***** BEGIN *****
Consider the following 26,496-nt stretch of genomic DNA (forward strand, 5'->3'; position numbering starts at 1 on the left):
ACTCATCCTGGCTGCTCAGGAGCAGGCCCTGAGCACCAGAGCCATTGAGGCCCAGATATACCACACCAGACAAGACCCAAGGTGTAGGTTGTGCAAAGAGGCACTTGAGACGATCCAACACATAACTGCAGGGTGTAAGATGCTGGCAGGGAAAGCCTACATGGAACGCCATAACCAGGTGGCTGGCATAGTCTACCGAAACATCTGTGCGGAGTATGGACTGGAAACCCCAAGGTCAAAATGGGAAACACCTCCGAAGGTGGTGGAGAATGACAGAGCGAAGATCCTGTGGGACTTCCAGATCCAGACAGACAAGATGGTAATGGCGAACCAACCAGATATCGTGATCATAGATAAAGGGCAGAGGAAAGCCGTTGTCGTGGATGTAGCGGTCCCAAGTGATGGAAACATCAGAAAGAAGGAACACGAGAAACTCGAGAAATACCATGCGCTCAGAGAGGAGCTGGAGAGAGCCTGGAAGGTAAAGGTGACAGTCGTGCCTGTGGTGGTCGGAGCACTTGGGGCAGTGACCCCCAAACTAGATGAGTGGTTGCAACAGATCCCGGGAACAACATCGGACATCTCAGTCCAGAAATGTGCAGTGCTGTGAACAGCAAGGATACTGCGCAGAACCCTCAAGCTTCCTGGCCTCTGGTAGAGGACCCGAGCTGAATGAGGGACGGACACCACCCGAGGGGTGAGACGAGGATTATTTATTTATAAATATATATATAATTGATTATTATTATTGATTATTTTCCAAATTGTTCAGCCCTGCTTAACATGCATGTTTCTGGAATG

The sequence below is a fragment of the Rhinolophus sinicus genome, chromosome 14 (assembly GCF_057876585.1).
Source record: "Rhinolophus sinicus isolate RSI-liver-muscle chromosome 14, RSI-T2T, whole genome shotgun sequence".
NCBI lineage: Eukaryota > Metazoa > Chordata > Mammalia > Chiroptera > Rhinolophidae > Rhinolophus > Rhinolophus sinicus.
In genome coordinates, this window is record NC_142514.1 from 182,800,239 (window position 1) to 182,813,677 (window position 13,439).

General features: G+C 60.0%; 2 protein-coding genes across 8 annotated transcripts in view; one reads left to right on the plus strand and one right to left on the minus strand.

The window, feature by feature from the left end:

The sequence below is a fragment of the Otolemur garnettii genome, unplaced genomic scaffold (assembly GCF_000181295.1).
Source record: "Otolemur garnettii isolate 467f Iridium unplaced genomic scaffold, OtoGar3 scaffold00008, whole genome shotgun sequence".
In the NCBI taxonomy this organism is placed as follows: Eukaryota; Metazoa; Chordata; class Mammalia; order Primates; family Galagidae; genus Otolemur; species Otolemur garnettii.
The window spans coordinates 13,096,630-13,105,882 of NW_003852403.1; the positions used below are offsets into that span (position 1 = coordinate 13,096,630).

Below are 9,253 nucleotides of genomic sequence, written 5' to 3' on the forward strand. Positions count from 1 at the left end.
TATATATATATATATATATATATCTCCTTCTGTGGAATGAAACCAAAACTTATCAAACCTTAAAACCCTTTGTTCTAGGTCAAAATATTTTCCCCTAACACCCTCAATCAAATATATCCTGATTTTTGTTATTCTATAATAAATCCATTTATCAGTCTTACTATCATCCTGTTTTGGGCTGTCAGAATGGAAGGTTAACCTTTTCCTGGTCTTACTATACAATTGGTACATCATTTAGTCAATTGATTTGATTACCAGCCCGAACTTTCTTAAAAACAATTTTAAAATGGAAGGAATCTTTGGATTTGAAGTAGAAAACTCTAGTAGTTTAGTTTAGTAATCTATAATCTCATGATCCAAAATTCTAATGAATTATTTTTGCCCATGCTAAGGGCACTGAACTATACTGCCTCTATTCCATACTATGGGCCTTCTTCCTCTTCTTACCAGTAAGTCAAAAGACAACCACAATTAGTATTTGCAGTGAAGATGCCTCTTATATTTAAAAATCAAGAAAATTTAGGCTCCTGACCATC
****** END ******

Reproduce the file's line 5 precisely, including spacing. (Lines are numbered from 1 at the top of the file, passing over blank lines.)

NCBI lineage: Eukaryota > Metazoa > Chordata > Mammalia > Chiroptera > Rhinolophidae > Rhinolophus > Rhinolophus sinicus.